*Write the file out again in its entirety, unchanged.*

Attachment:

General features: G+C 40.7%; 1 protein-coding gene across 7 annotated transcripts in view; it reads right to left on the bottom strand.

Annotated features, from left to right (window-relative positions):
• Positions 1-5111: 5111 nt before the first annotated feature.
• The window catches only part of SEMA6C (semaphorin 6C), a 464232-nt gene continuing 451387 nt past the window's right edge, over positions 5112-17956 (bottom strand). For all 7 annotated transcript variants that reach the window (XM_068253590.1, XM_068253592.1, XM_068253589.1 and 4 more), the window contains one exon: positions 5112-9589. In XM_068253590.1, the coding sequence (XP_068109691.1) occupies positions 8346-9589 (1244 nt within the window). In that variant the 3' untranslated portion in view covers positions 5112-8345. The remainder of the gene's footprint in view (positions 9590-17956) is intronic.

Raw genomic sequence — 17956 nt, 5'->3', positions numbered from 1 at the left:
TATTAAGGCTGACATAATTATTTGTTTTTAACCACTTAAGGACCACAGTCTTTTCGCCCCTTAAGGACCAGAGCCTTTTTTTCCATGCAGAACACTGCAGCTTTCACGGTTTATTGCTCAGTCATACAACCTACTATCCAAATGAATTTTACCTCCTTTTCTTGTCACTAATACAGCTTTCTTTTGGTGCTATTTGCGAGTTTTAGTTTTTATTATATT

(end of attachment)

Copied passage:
General features: G+C 40.7%; 1 protein-coding gene across 7 annotated transcripts in view; it reads right to left on the bottom strand.

Annotated features, from left to right (window-relative positions):
• Positions 1-5111: 5111 nt before the first annotated feature.
• The window catches only part of SEMA6C (semaphorin 6C), a 464232-nt gene continuing 451387 nt past the window's right edge, over positions 5112-17956 (bottom strand). For all 7 annotated transcript variants that reach the window (XM_068253590.1, XM_068253592.1, XM_068253589.1 and 4 more), the window contains one exon: positions 5112-9589. In XM_068253590.1, the coding sequence (XP_068109691.1) occupies positions 8346-9589 (1244 nt within the window). In that variant the 3' untranslated portion in view covers positions 5112-8345. The remainder of the gene's footprint in view (positions 9590-17956) is intronic.

Raw genomic sequence — 17956 nt, 5'->3', positions numbered from 1 at the left:
TATTAAGGCTGACATAATTATTTGTTTTTAACCACTTAAGGACCACAGTCTTTTCGCCCCTTAAGGACCAGAGCCTTTTTTTCCATGCAGAACACTGCAGCTTTCACGGTTTATTGCTCAGTCATACAACCTACTATCCAAATGAATTTTACCTCCTTTTCTTGTCACTAATACAGCTTTCTTTTGGTGCTATTTGCGAGTTTTAGTTTTTATTATATT